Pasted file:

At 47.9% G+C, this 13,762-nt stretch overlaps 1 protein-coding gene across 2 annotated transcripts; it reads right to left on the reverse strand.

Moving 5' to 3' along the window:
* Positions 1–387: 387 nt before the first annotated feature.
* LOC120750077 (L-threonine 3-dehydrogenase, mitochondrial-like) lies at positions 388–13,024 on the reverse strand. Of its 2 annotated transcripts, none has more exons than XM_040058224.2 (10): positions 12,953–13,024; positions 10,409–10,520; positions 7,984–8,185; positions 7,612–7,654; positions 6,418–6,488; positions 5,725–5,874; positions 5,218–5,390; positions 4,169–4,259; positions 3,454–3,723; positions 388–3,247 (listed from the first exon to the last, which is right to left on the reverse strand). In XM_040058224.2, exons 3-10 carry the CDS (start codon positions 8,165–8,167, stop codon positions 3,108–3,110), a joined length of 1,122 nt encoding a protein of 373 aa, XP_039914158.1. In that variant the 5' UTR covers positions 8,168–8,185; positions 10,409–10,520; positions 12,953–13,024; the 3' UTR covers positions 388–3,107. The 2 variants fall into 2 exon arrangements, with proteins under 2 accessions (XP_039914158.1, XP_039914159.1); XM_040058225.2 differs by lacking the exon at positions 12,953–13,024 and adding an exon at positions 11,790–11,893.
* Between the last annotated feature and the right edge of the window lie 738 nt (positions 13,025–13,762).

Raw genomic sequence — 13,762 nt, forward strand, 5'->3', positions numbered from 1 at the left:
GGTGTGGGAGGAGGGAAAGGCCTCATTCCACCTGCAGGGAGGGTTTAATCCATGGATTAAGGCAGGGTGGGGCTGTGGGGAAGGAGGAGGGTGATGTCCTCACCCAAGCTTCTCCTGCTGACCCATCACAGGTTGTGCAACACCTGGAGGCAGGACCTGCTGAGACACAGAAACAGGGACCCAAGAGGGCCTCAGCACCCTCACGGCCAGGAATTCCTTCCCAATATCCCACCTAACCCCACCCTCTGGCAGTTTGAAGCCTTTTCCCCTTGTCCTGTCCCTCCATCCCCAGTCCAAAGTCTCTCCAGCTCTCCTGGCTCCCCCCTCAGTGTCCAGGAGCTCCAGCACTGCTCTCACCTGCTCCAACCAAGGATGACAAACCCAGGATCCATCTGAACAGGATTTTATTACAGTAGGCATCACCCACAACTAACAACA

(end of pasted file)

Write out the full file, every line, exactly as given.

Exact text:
At 47.9% G+C, this 13,762-nt stretch overlaps 1 protein-coding gene across 2 annotated transcripts; it reads right to left on the reverse strand.

Moving 5' to 3' along the window:
* Positions 1–387: 387 nt before the first annotated feature.
* LOC120750077 (L-threonine 3-dehydrogenase, mitochondrial-like) lies at positions 388–13,024 on the reverse strand. Of its 2 annotated transcripts, none has more exons than XM_040058224.2 (10): positions 12,953–13,024; positions 10,409–10,520; positions 7,984–8,185; positions 7,612–7,654; positions 6,418–6,488; positions 5,725–5,874; positions 5,218–5,390; positions 4,169–4,259; positions 3,454–3,723; positions 388–3,247 (listed from the first exon to the last, which is right to left on the reverse strand). In XM_040058224.2, exons 3-10 carry the CDS (start codon positions 8,165–8,167, stop codon positions 3,108–3,110), a joined length of 1,122 nt encoding a protein of 373 aa, XP_039914158.1. In that variant the 5' UTR covers positions 8,168–8,185; positions 10,409–10,520; positions 12,953–13,024; the 3' UTR covers positions 388–3,107. The 2 variants fall into 2 exon arrangements, with proteins under 2 accessions (XP_039914158.1, XP_039914159.1); XM_040058225.2 differs by lacking the exon at positions 12,953–13,024 and adding an exon at positions 11,790–11,893.
* Between the last annotated feature and the right edge of the window lie 738 nt (positions 13,025–13,762).

Raw genomic sequence — 13,762 nt, forward strand, 5'->3', positions numbered from 1 at the left:
GGTGTGGGAGGAGGGAAAGGCCTCATTCCACCTGCAGGGAGGGTTTAATCCATGGATTAAGGCAGGGTGGGGCTGTGGGGAAGGAGGAGGGTGATGTCCTCACCCAAGCTTCTCCTGCTGACCCATCACAGGTTGTGCAACACCTGGAGGCAGGACCTGCTGAGACACAGAAACAGGGACCCAAGAGGGCCTCAGCACCCTCACGGCCAGGAATTCCTTCCCAATATCCCACCTAACCCCACCCTCTGGCAGTTTGAAGCCTTTTCCCCTTGTCCTGTCCCTCCATCCCCAGTCCAAAGTCTCTCCAGCTCTCCTGGCTCCCCCCTCAGTGTCCAGGAGCTCCAGCACTGCTCTCACCTGCTCCAACCAAGGATGACAAACCCAGGATCCATCTGAACAGGATTTTATTACAGTAGGCATCACCCACAACTAACAACA